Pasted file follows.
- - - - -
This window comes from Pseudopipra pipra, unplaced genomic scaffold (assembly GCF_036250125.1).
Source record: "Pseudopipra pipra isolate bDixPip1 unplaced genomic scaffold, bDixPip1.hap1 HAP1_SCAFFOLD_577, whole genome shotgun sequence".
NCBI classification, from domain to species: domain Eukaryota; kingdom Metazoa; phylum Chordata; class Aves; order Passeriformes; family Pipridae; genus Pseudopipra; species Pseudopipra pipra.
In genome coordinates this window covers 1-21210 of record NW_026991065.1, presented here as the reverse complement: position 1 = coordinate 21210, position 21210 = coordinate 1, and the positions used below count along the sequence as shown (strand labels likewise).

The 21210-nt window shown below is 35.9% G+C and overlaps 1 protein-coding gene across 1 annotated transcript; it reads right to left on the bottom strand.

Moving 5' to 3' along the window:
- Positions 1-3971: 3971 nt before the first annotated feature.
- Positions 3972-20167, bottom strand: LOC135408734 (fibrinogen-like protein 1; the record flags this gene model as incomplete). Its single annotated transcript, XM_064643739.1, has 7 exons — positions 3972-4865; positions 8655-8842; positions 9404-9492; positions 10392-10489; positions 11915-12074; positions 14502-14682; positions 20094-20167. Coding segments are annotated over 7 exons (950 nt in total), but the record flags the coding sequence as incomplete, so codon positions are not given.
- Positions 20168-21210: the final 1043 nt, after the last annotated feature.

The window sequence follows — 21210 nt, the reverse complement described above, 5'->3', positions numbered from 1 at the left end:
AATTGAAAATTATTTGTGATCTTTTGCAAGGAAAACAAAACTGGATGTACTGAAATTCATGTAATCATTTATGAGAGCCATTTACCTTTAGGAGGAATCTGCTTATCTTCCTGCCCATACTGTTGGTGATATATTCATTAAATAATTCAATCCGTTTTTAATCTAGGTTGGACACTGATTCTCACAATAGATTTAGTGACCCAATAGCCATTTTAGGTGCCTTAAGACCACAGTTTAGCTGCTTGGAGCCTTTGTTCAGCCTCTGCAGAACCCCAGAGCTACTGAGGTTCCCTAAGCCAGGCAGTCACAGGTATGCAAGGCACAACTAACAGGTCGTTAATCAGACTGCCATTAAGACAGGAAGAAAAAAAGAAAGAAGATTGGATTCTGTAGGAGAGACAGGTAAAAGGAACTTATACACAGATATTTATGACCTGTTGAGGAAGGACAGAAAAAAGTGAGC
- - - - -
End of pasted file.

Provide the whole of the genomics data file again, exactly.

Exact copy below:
This window comes from Pseudopipra pipra, unplaced genomic scaffold (assembly GCF_036250125.1).
Source record: "Pseudopipra pipra isolate bDixPip1 unplaced genomic scaffold, bDixPip1.hap1 HAP1_SCAFFOLD_577, whole genome shotgun sequence".
NCBI classification, from domain to species: domain Eukaryota; kingdom Metazoa; phylum Chordata; class Aves; order Passeriformes; family Pipridae; genus Pseudopipra; species Pseudopipra pipra.
In genome coordinates this window covers 1-21210 of record NW_026991065.1, presented here as the reverse complement: position 1 = coordinate 21210, position 21210 = coordinate 1, and the positions used below count along the sequence as shown (strand labels likewise).

The 21210-nt window shown below is 35.9% G+C and overlaps 1 protein-coding gene across 1 annotated transcript; it reads right to left on the bottom strand.

Moving 5' to 3' along the window:
- Positions 1-3971: 3971 nt before the first annotated feature.
- Positions 3972-20167, bottom strand: LOC135408734 (fibrinogen-like protein 1; the record flags this gene model as incomplete). Its single annotated transcript, XM_064643739.1, has 7 exons — positions 3972-4865; positions 8655-8842; positions 9404-9492; positions 10392-10489; positions 11915-12074; positions 14502-14682; positions 20094-20167. Coding segments are annotated over 7 exons (950 nt in total), but the record flags the coding sequence as incomplete, so codon positions are not given.
- Positions 20168-21210: the final 1043 nt, after the last annotated feature.

The window sequence follows — 21210 nt, the reverse complement described above, 5'->3', positions numbered from 1 at the left end:
AATTGAAAATTATTTGTGATCTTTTGCAAGGAAAACAAAACTGGATGTACTGAAATTCATGTAATCATTTATGAGAGCCATTTACCTTTAGGAGGAATCTGCTTATCTTCCTGCCCATACTGTTGGTGATATATTCATTAAATAATTCAATCCGTTTTTAATCTAGGTTGGACACTGATTCTCACAATAGATTTAGTGACCCAATAGCCATTTTAGGTGCCTTAAGACCACAGTTTAGCTGCTTGGAGCCTTTGTTCAGCCTCTGCAGAACCCCAGAGCTACTGAGGTTCCCTAAGCCAGGCAGTCACAGGTATGCAAGGCACAACTAACAGGTCGTTAATCAGACTGCCATTAAGACAGGAAGAAAAAAAGAAAGAAGATTGGATTCTGTAGGAGAGACAGGTAAAAGGAACTTATACACAGATATTTATGACCTGTTGAGGAAGGACAGAAAAAAGTGAGC